6

The macros iOS has for creating localized strings are pretty awesome when used with genstrings. However, I'd like to create my own #define on top of one of the macros like so:

#define MyLocalizedStringWithDefaultValue(key, tbl, val, comment) \
NSLocalizedStringWithDefaultValue(key, tbl, [NSBundle mainBundle], val, comment)
#endif

Essentially, I always want to be going against the main bundle, so I don't feel the need to type it out every time. This works great in code, but genstrings doesn't pick up my macro. Is there anything I can do to make it pick up my custom macro? I saw on the man page that there's a routine parameter that looks like what I'm trying to do, but I was unable to get it to work.

2

Type genstrings to see the help text. Notice the -s substring option. You want something like:

genstrings -s MyLocalizedString -o someDir *.m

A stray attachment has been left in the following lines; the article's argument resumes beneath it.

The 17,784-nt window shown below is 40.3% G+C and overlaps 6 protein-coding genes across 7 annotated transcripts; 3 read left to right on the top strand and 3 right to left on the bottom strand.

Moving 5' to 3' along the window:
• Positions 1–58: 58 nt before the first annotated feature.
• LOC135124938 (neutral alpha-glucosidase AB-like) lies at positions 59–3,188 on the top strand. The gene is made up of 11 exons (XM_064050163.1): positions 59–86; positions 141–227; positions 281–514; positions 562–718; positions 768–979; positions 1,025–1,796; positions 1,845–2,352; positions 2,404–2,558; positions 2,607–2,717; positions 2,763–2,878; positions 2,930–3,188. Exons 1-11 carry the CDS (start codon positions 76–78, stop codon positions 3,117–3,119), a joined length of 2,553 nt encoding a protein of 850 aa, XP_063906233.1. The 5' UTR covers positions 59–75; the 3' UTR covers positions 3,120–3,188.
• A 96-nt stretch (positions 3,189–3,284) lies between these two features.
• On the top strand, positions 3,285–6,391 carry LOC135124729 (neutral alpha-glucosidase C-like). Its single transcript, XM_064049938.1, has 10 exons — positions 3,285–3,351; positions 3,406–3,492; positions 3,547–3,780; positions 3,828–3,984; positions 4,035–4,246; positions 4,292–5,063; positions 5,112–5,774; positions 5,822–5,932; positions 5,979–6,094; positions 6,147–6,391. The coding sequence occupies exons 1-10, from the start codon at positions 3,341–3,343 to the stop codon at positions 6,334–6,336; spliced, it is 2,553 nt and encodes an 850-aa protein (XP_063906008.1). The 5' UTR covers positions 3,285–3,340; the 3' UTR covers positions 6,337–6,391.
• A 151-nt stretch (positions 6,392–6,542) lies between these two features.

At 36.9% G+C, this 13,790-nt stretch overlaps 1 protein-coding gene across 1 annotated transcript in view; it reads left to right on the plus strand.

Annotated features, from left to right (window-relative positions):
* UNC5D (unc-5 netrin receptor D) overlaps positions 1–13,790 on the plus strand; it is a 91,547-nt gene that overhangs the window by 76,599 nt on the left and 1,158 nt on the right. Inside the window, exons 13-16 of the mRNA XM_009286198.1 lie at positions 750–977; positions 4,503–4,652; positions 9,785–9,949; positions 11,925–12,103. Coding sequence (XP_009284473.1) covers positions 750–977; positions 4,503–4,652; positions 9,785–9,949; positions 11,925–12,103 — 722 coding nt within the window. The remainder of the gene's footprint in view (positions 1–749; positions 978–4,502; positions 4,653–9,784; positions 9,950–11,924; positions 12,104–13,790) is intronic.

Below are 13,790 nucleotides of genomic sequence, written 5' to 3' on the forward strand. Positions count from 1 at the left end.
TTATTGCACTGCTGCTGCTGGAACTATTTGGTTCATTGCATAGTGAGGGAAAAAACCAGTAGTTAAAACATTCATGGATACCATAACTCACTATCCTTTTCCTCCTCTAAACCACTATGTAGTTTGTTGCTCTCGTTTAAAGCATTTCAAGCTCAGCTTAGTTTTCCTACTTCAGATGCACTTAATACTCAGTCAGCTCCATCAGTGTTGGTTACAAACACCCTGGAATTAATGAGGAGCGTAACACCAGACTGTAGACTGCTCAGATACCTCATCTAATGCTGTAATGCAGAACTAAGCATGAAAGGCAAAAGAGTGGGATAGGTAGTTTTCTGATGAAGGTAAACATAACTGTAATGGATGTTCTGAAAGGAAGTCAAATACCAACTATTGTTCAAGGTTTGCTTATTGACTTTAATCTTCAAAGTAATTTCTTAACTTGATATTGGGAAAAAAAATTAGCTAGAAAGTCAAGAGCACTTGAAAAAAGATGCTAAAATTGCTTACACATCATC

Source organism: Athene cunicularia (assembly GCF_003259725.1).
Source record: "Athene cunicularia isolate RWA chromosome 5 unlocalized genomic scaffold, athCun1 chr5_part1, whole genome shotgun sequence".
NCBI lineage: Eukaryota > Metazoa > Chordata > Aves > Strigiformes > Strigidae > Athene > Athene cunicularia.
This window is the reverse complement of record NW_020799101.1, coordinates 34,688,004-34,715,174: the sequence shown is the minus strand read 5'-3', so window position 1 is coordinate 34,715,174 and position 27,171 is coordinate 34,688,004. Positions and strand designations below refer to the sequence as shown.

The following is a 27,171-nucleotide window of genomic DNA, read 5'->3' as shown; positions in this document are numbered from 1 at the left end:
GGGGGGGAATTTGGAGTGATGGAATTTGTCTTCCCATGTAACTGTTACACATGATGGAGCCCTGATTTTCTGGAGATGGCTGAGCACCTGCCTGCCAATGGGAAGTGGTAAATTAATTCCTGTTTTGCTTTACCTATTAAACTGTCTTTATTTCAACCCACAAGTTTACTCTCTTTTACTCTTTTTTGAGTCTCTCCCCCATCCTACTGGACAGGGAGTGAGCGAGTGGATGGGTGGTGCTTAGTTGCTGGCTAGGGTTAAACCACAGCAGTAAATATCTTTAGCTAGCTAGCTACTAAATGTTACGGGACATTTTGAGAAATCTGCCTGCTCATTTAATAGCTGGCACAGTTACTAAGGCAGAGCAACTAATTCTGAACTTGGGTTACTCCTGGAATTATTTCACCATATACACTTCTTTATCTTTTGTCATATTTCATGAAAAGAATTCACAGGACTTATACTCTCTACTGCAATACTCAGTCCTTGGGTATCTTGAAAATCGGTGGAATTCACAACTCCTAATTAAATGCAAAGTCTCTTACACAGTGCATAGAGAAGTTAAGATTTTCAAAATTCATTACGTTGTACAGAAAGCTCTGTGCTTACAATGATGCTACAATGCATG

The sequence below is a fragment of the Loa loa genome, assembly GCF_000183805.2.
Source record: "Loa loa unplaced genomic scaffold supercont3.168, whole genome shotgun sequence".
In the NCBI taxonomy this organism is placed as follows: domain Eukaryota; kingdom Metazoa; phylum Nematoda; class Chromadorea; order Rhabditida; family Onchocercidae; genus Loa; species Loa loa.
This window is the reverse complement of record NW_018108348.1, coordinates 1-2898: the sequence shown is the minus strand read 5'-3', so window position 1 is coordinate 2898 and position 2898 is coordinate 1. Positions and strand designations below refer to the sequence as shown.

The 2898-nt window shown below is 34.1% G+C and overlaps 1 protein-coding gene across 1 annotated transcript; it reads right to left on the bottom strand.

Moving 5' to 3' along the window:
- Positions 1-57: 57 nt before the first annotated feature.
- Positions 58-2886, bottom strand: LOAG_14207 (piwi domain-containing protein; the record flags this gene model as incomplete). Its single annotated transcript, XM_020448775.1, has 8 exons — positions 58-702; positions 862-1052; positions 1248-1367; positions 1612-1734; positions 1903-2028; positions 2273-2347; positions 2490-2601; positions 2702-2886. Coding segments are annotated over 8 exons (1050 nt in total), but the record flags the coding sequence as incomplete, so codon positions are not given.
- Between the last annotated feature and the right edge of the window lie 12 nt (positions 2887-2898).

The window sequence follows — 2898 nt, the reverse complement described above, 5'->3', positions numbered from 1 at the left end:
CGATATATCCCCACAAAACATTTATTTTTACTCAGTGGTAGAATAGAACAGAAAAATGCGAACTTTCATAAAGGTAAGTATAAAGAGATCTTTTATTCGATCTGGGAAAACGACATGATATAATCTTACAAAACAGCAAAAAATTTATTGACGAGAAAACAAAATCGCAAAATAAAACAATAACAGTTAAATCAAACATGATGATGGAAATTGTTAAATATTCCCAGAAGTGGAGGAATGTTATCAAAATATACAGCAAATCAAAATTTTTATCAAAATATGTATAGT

• Yes, I tried that. The command I'm running is genstrings *.m -s MyLocalizedStringWithDefaultValue but it's not picking up the macro – Mike Dec 14 '12 at 16:29
  • That's the wrong value. Look at what I showed compared to what you are using for the -s option. – rmaddy Dec 14 '12 at 16:34
  • I'm still confused. Are you saying I should be using MyLocalizedString instead of MyLocalizedStringWithDefaultValue? That wouldn't make sense, as my macro is called MyLocalizedStringWithDefaultValue. – Mike Dec 14 '12 at 19:08
  • 1
    Yes, that is what I am saying. Run the genstrings command with no arguments and look at what it says for the -s argument. It expects the prefix to use instead of NSLocalizedString. – rmaddy Dec 14 '12 at 21:18
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    I'm looking to remove the bundle and eventually table parameters altogether. The rest of my team is going to start hammering on this in a month or two, and the more I can prevent them from going away from the standard the better. – Mike Dec 17 '12 at 21:02

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